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Hospital Lobby Leverages Cyberattack to Push Their Agenda and Avoid Reform


All involved should focus on completing the “last mile” of recovery and on taking the actions needed to protect the system and patients in the future.

Published Apr 12, 2024 • by AHIP

By Mike Tuffin, AHIP President and CEO

Since the very moment when the impact of the unprecedented cyberattack on Change Healthcare became known, health plans have taken meaningful action to support and work with providers to ensure continuity of care for patients. These actions include taking the lead on workarounds, providing ongoing operations support, offering targeted advanced payments, and granting flexibilities to providers of all sizes and specialties. Health plans have also worked to accommodate those providers whose operations were impacted by the cyberattack but who have chosen not to implement the now widely available alternative solutions and workarounds to ensure timely claims processing and payment.

Each plan and provider have been impacted differently, and individual physician practices are still experiencing financial and operational hurdles. It is also important to acknowledge that health plans have also had to tend to their own challenging recoveries from the impact of the cyberattack.

That is why our members remain focused on doing everything possible to establish new processes and supports that can serve patients and their provider partners. As a result, health plans report that patients have broad access to essential and routine medical services and prescriptions without disruption and that the overwhelming majority of providers have resumed claim submissions, received timely payments, and maintained their operations. One reassuring signal came last month when several leading hospital companies publicly reported to their investors that the effect of the cyberattack is “transitory” and “unlikely to have a material impact on their businesses.”

The response from health plans stands in stark contrast to the ongoing opportunistic rhetoric from the hospital lobby on the current state of recovery. At a time when all stakeholders across the health system have been partnering hand in hand, around the clock to restore operations in the face of the worst cyberattack in the history of the system, hospital lobbyists told STAT that the “crisis was another talking point that the hospital industry used to argue that now wasn’t the time to pass policies the industry didn’t like,” such as common-sense, site-neutral reforms that would protect patients from excessive, hidden, and unjustified hospital fees.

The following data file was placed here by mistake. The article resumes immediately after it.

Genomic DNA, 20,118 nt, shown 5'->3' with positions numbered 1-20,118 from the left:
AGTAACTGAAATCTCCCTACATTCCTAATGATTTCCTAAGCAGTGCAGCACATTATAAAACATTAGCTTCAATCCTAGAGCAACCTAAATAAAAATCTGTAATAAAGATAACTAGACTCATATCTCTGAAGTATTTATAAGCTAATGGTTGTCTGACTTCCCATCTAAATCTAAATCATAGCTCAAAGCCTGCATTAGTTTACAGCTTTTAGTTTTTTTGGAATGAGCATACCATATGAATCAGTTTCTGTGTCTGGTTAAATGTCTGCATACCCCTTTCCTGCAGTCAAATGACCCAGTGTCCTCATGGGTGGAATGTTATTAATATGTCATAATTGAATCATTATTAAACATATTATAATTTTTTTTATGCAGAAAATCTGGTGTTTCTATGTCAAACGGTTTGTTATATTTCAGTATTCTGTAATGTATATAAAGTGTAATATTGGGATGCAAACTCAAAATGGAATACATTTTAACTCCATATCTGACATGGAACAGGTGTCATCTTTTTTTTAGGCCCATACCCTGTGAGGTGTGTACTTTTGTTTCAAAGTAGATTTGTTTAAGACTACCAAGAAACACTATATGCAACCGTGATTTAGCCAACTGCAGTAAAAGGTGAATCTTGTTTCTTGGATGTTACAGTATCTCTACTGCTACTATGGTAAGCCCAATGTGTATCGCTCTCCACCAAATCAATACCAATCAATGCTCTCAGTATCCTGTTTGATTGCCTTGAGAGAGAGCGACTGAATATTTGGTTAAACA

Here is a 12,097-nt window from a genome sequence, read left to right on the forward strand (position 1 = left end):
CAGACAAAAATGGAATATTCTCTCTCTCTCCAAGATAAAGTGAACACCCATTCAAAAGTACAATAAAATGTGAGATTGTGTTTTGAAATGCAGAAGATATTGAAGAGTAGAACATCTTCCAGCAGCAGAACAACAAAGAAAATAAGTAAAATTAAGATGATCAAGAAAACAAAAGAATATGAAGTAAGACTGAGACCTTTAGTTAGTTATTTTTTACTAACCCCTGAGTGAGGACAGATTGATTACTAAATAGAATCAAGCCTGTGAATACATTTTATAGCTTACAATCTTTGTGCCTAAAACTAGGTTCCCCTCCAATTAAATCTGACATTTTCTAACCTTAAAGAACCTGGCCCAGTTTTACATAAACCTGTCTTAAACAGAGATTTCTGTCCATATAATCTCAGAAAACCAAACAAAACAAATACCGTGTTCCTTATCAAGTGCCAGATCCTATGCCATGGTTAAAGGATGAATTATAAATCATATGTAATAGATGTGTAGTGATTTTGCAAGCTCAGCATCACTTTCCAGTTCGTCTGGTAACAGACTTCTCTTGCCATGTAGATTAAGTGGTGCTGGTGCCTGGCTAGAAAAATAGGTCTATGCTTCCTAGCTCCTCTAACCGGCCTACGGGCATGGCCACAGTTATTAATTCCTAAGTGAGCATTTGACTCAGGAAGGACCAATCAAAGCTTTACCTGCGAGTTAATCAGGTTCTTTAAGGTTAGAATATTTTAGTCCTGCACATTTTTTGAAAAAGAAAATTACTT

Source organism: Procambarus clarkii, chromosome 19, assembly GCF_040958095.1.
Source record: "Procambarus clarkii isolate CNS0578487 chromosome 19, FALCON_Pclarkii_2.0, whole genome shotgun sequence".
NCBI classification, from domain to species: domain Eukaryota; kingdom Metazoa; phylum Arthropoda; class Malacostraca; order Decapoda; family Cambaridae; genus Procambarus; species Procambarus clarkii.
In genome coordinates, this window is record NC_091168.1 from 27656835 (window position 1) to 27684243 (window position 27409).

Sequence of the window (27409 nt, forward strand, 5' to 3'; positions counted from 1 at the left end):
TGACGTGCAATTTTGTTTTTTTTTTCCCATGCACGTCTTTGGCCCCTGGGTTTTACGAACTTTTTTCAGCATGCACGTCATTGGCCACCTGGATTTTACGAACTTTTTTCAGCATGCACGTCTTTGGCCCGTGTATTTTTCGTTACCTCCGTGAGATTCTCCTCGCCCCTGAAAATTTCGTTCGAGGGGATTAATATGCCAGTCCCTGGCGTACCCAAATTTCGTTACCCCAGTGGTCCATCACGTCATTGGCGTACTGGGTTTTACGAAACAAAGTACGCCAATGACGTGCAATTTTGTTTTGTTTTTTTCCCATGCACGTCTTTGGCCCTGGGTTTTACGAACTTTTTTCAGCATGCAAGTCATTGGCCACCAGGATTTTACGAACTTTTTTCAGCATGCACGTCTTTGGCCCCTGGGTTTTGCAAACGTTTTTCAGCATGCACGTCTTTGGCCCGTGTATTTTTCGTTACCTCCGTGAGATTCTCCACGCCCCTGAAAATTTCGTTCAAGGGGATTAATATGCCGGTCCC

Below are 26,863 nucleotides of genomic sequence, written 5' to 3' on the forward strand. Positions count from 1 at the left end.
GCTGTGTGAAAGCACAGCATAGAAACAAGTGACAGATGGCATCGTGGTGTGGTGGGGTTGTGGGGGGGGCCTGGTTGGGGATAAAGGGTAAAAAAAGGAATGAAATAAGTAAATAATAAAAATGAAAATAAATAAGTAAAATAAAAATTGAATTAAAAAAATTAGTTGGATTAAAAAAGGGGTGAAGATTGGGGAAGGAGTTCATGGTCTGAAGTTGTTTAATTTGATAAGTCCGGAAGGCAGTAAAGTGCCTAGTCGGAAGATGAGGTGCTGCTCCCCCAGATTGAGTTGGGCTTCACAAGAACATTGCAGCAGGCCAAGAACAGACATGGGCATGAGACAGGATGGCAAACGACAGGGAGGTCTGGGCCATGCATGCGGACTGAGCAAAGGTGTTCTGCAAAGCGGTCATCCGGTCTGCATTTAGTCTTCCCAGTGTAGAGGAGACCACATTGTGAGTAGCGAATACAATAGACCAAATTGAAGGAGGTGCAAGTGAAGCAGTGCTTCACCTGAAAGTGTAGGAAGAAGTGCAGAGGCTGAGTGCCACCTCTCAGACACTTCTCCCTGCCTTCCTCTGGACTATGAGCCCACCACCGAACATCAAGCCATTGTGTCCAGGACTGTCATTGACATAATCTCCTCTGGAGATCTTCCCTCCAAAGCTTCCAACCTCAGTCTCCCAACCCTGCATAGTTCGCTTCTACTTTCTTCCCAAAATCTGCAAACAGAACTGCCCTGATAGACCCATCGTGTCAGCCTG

In fact, when faced with the reality that some hospitals need to take overdue steps to prevent widespread disruption to patient care from cyberattacks, hospital lobbyists flatly rejected even the consideration of reforms, such as basic cybersecurity requirements, that would improve our collective response to breaches moving forward. Insisting on maintaining the status quo simply makes the health care system a more inviting target for the ever-more sophisticated hacking operations targeting the sector. Instead of taking a constructive leadership role in what can be done to protect consumers and the system moving forward, the hospital lobby chooses to use the moment to point fingers and shirk responsibility.

Instead of playing politics, all involved should focus on completing the “last mile” of recovery and on taking the actions needed to protect the system and patients in the future.

We’re looking ahead to what can be done to protect the system from widespread disruption, such as establishing clearer lines of communication across the private and public sectors. Steps also need to be taken to create resiliency and redundancy in operations to ensure an attack on a single entity does not disrupt the entire system.

We are encouraged by the progress being made across the system and are committed to doing our part until the final stage of recovery is complete – and then to collaborating with policymakers and stakeholders to both prevent and prepare for future cyberattacks.